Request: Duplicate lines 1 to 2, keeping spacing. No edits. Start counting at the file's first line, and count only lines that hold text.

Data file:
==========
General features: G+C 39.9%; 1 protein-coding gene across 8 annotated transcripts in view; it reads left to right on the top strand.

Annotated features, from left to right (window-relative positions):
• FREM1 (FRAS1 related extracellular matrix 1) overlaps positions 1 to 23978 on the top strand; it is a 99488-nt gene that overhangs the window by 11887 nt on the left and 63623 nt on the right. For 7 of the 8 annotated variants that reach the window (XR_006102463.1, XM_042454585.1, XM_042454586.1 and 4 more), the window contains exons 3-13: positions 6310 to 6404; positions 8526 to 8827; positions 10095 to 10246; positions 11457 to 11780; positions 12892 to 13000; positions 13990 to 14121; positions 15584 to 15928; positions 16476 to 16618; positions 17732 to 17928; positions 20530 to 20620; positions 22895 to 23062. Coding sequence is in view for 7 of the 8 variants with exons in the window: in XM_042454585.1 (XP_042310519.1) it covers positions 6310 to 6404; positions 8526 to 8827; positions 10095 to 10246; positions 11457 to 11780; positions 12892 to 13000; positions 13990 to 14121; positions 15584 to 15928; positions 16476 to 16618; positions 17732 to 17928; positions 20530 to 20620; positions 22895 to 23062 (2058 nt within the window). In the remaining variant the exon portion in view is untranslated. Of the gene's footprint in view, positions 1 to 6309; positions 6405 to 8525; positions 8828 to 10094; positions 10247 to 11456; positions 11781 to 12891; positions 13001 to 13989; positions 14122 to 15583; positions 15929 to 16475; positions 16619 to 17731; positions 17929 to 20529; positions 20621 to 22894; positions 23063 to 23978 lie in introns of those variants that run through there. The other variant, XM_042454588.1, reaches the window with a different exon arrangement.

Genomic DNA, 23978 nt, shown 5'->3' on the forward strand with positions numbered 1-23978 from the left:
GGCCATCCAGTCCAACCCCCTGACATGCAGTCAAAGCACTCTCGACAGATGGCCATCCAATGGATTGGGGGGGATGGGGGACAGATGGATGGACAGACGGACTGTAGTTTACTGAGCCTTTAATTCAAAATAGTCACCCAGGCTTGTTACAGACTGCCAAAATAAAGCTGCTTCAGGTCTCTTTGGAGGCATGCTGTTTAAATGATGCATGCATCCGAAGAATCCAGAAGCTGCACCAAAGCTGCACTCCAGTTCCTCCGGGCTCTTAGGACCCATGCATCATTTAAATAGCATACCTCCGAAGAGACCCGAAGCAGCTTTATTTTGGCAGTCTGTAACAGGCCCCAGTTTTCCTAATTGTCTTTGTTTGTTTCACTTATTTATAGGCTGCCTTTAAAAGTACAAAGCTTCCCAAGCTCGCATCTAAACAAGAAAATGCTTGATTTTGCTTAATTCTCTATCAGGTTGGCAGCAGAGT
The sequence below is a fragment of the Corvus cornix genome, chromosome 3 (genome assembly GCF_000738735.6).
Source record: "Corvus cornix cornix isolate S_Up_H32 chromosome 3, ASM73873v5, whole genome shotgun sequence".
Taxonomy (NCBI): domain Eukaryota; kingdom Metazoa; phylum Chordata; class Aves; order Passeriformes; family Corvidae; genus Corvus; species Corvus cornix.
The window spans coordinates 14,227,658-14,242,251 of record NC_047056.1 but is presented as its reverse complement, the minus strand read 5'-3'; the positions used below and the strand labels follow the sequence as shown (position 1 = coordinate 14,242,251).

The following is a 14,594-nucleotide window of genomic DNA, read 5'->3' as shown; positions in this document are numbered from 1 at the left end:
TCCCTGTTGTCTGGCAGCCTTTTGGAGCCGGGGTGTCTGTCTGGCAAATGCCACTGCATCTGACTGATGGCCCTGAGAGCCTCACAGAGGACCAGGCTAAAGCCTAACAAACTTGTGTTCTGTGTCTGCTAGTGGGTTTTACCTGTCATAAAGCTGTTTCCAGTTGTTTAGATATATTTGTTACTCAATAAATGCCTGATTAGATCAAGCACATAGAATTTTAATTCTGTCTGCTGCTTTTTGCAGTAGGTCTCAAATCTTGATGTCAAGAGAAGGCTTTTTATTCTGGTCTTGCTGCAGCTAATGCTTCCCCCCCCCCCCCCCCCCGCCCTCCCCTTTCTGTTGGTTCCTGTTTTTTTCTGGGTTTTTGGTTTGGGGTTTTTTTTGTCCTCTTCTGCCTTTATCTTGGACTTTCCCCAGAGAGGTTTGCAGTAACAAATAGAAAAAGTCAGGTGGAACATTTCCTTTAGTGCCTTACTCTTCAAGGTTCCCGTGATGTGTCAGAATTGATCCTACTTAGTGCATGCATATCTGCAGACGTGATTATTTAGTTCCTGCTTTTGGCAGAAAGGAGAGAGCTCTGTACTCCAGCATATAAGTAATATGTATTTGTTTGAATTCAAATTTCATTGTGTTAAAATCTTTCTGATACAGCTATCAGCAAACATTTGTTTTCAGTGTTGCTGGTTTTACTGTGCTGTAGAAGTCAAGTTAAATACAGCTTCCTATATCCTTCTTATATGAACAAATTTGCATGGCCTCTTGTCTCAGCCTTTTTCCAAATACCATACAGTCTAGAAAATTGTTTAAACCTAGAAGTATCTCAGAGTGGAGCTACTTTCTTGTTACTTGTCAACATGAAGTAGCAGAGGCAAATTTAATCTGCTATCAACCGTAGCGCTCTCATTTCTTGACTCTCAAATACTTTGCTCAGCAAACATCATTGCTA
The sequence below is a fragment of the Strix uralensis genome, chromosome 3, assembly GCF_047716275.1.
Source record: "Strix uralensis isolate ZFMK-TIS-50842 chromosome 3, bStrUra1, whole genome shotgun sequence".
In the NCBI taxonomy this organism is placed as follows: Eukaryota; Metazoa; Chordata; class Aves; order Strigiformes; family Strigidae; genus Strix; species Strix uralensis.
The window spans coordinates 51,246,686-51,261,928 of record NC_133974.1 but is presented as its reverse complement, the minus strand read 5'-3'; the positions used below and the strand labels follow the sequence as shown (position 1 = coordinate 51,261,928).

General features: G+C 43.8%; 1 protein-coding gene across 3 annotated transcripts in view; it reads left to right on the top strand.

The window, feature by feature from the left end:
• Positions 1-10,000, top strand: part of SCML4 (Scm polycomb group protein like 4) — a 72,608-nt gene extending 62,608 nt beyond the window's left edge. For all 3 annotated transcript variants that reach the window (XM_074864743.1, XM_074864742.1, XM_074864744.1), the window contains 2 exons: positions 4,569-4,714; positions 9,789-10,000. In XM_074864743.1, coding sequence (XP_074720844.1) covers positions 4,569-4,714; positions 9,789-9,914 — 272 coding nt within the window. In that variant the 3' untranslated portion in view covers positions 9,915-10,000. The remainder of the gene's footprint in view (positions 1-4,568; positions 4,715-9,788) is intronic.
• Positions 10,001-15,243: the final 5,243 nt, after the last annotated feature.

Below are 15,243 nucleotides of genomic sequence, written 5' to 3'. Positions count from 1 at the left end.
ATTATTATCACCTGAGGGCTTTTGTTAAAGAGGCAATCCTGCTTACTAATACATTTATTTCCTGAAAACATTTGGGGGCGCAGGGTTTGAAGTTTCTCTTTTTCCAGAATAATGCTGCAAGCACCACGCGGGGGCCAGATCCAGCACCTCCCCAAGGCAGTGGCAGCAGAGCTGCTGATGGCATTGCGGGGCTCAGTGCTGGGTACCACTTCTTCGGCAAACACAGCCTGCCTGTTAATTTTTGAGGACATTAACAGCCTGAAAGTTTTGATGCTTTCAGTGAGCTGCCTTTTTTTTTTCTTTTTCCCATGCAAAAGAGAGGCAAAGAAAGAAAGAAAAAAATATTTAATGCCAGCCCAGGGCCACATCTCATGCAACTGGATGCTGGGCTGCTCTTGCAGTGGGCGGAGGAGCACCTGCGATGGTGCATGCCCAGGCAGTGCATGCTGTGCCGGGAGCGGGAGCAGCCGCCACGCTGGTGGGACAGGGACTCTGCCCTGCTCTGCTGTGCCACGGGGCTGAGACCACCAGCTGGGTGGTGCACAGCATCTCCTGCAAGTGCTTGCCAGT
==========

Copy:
General features: G+C 39.9%; 1 protein-coding gene across 8 annotated transcripts in view; it reads left to right on the top strand.

Annotated features, from left to right (window-relative positions):